Insurers frequently refuse shops payment for reinspecting seatbelts, but the larger problem might be whether shops even do the OEM-demanded safety procedure, according to Collision Advice owner Mike Anderson.
Anderson in a news release Monday discussed results of the recently released “Who Pays for What?” body repair survey report and encouraged shops to take the frame, structural and mechanical repair poll ending July 31.
The survey, conducted in April by Collision Advice and CRASH Network, obtained data from 936 shops which responded to some or “in most cases” all of the questions, according to the survey.
Between 656 and 741 collision repair facilities answered whether or not they’re asking eight of the country’s largest insurers to reimburse them for inspecting seat belts. More than 60 percent indicated for each of the insurers they never asked. Those that did were rejected more than half the time.
“What’s most concerning to me is not whether shops are getting paid for this or not, but if they are actually inspecting the seat belts,” Anderson said in a statement Monday. “If we’re not doing that, we could be putting people back in vehicles with seat belt issues that we never detected and addressed.”
Anderson noted that some OEMs require a physical seat belt inspection following a collision, while others demand a digital scan.
FCA, for example, specifically included belts in the list of safety systems which “MUST be tested for fault codes (DTCs) that could be active (current) or stored following a collision. Use of the Mopar wiTECH vehicle diagnostic tester is necessary before and after collision repair.”
Total replacement might also be a OEM procedure possibility, two other repairers noted earlier this year.
“I once scanned a Honda with no dash warning lights illuminated, yet the scan tool told me that two seat belt pre-tensioners were bad,” Anderson said in a statement. “Had I not scanned it, I would not have known.”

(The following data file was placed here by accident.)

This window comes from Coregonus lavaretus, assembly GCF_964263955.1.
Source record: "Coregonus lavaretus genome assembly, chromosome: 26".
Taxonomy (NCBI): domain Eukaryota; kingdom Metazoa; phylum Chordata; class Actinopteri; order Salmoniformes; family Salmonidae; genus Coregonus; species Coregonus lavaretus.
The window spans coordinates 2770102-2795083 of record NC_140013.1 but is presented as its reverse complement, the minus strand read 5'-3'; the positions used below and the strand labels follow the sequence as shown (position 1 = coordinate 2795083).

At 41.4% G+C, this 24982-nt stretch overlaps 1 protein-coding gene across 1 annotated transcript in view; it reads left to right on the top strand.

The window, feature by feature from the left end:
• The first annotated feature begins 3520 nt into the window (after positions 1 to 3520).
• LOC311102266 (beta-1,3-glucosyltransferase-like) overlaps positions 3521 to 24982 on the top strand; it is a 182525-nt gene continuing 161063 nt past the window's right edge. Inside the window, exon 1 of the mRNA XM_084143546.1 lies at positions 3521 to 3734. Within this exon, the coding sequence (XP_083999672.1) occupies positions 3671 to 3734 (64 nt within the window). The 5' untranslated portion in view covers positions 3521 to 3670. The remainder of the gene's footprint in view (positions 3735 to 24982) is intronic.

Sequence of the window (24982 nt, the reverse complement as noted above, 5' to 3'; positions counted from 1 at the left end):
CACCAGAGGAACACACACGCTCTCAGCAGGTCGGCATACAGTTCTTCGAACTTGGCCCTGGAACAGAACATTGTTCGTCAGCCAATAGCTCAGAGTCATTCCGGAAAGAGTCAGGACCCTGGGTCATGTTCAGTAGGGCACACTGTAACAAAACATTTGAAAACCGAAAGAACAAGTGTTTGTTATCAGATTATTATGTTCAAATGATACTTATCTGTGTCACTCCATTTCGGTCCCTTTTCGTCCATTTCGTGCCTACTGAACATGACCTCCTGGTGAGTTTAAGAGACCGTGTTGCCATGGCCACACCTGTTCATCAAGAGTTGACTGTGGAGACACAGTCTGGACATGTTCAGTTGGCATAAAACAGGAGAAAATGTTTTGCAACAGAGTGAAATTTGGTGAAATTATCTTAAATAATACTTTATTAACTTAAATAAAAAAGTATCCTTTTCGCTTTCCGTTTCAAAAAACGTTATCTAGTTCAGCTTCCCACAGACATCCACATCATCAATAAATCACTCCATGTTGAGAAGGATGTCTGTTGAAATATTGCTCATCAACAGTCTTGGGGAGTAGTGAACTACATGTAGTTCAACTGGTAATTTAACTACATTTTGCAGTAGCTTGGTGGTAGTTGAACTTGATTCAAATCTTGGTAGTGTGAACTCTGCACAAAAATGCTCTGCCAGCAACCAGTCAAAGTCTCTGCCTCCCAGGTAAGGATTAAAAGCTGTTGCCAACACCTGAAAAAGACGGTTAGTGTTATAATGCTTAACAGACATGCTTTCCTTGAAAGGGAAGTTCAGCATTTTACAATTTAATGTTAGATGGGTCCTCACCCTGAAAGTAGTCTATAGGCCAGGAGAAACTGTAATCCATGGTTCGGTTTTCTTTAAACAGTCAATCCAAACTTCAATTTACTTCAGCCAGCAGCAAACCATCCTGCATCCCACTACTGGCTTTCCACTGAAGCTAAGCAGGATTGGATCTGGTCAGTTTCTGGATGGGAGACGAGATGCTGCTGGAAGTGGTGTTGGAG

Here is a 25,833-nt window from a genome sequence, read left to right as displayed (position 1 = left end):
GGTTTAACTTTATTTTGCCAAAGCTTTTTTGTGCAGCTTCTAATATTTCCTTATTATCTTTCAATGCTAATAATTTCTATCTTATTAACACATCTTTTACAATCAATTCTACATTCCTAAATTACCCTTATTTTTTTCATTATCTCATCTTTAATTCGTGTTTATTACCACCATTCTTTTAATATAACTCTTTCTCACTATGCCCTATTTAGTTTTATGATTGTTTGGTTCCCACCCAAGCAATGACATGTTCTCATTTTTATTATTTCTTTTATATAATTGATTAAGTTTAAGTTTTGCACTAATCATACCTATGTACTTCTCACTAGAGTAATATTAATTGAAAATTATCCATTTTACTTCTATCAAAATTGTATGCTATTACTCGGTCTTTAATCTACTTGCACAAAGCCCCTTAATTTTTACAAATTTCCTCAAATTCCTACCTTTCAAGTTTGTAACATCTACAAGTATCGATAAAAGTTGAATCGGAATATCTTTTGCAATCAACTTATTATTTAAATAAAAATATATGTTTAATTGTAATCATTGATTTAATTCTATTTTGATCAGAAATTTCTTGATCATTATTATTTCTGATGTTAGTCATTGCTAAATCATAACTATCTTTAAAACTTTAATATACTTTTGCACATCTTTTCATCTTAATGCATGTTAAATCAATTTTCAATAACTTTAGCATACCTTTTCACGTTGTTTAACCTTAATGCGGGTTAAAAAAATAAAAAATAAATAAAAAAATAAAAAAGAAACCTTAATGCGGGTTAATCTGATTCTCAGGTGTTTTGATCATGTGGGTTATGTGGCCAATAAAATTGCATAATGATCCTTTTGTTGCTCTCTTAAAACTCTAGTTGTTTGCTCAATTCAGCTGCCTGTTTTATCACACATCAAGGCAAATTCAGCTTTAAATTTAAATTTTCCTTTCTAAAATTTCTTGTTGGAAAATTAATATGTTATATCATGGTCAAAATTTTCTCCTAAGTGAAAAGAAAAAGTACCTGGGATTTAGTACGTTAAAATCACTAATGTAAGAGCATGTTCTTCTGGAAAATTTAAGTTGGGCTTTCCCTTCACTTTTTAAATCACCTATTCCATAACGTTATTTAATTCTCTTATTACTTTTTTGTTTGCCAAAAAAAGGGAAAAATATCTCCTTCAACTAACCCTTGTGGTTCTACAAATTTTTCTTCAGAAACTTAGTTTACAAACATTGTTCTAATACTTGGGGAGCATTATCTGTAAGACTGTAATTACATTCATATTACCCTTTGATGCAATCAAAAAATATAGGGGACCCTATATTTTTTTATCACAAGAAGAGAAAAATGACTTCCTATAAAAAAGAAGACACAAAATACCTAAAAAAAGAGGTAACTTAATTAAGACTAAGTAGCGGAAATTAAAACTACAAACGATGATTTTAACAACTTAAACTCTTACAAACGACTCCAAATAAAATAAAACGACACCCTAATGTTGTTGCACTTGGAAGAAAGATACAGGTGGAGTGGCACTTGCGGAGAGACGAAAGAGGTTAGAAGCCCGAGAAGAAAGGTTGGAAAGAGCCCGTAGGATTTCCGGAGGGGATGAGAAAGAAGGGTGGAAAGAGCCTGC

The smaller subset of direct repair program shops encountered different results than their non-DRP counterparts with many of the insurers with requests for the reimbursement. Interestingly, some DRP shops reported “Never” being reimbursed by their insurance partners at higher proportions than non-DRP shops negotiating with the same insurer, while other insurers’ DRP shops reported the exact opposite.
Anderson on Monday pitched the survey series as a means of checking one’s work and to ensure a shop wasn’t failing to provide altogether certain necessary procedures to vehicle owners.
“It’s one thing if a shop doesn’t charge for a repair procedure they are doing,” Anderson said in a statement. “That can be a business decision, and I get that. But I have a feeling many shops aren’t even doing some of these procedures we cover in the surveys. I can’t stress enough that even if you don’t care who pays for what, just taking these surveys is a great way to remind your team about some of the important procedures you may be overlooking.”
The 15- to 30-minute frame, structural and mechanical labor survey ends July 31. Participants will receive a free copy of the results, which otherwise are available via CRASH Network here. Individual responses are kept confidential.
“Who Pays for What?” 2016 body survey results
Take frame, mechanical and structural “Who Pays for What?” survey (through July 31, 2016)
OEMs often require seat belt inspections following a collision, according to Collision Advice owner Mike Anderson. (Cristian Nitu/iStock)
Insurers frequently refuse shops payment for reinspecting seat belts, but the larger problem might be whether shops even do the OEM-demanded safety procedure, according to Collision Advice owner Mike Anderson. (Provided by Collision Advice-CRASH Network)
The smaller subset of direct repair program shops polled in April for a body work “Who Pays for What?” survey encountered different results than their non-DRP counterparts with many of the insurers with requests for the reimbursement on inspecting seat belts. (Provided by Collision Advice-CRASH Network)